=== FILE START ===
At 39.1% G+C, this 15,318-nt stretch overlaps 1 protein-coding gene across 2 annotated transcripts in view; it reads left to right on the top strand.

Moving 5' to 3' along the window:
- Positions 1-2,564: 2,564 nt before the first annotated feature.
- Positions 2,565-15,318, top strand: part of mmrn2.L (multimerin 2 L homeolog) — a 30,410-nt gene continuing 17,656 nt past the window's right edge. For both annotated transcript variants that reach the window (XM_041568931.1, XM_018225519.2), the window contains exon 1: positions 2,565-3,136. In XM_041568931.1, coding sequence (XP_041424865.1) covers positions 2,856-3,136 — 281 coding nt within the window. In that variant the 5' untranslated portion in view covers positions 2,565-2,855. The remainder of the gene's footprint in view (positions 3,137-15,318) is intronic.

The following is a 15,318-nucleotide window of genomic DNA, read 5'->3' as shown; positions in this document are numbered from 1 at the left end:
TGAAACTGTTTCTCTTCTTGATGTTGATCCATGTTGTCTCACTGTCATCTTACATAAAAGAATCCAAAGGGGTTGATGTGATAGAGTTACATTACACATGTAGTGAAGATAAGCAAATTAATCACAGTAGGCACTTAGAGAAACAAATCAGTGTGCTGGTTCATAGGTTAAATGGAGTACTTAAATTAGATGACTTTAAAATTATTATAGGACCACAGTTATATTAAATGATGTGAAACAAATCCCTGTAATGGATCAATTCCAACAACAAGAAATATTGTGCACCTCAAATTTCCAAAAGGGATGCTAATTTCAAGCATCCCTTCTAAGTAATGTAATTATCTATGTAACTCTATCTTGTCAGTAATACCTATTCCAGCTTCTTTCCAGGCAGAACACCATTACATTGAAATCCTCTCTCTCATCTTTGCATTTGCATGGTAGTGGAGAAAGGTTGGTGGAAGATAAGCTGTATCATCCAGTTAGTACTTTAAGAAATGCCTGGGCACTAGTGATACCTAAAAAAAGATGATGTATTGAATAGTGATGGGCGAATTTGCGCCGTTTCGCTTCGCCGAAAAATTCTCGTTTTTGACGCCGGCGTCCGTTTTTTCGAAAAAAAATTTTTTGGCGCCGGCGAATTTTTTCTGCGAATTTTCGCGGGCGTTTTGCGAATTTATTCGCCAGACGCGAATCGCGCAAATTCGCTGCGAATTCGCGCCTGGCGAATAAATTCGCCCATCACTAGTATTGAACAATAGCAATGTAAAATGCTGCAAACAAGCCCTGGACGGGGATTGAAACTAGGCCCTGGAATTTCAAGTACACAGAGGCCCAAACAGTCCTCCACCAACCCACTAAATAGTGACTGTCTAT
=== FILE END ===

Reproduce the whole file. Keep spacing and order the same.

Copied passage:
At 39.1% G+C, this 15,318-nt stretch overlaps 1 protein-coding gene across 2 annotated transcripts in view; it reads left to right on the top strand.

Moving 5' to 3' along the window:
- Positions 1-2,564: 2,564 nt before the first annotated feature.
- Positions 2,565-15,318, top strand: part of mmrn2.L (multimerin 2 L homeolog) — a 30,410-nt gene continuing 17,656 nt past the window's right edge. For both annotated transcript variants that reach the window (XM_041568931.1, XM_018225519.2), the window contains exon 1: positions 2,565-3,136. In XM_041568931.1, coding sequence (XP_041424865.1) covers positions 2,856-3,136 — 281 coding nt within the window. In that variant the 5' untranslated portion in view covers positions 2,565-2,855. The remainder of the gene's footprint in view (positions 3,137-15,318) is intronic.

The following is a 15,318-nucleotide window of genomic DNA, read 5'->3' as shown; positions in this document are numbered from 1 at the left end:
TGAAACTGTTTCTCTTCTTGATGTTGATCCATGTTGTCTCACTGTCATCTTACATAAAAGAATCCAAAGGGGTTGATGTGATAGAGTTACATTACACATGTAGTGAAGATAAGCAAATTAATCACAGTAGGCACTTAGAGAAACAAATCAGTGTGCTGGTTCATAGGTTAAATGGAGTACTTAAATTAGATGACTTTAAAATTATTATAGGACCACAGTTATATTAAATGATGTGAAACAAATCCCTGTAATGGATCAATTCCAACAACAAGAAATATTGTGCACCTCAAATTTCCAAAAGGGATGCTAATTTCAAGCATCCCTTCTAAGTAATGTAATTATCTATGTAACTCTATCTTGTCAGTAATACCTATTCCAGCTTCTTTCCAGGCAGAACACCATTACATTGAAATCCTCTCTCTCATCTTTGCATTTGCATGGTAGTGGAGAAAGGTTGGTGGAAGATAAGCTGTATCATCCAGTTAGTACTTTAAGAAATGCCTGGGCACTAGTGATACCTAAAAAAAGATGATGTATTGAATAGTGATGGGCGAATTTGCGCCGTTTCGCTTCGCCGAAAAATTCTCGTTTTTGACGCCGGCGTCCGTTTTTTCGAAAAAAAATTTTTTGGCGCCGGCGAATTTTTTCTGCGAATTTTCGCGGGCGTTTTGCGAATTTATTCGCCAGACGCGAATCGCGCAAATTCGCTGCGAATTCGCGCCTGGCGAATAAATTCGCCCATCACTAGTATTGAACAATAGCAATGTAAAATGCTGCAAACAAGCCCTGGACGGGGATTGAAACTAGGCCCTGGAATTTCAAGTACACAGAGGCCCAAACAGTCCTCCACCAACCCACTAAATAGTGACTGTCTAT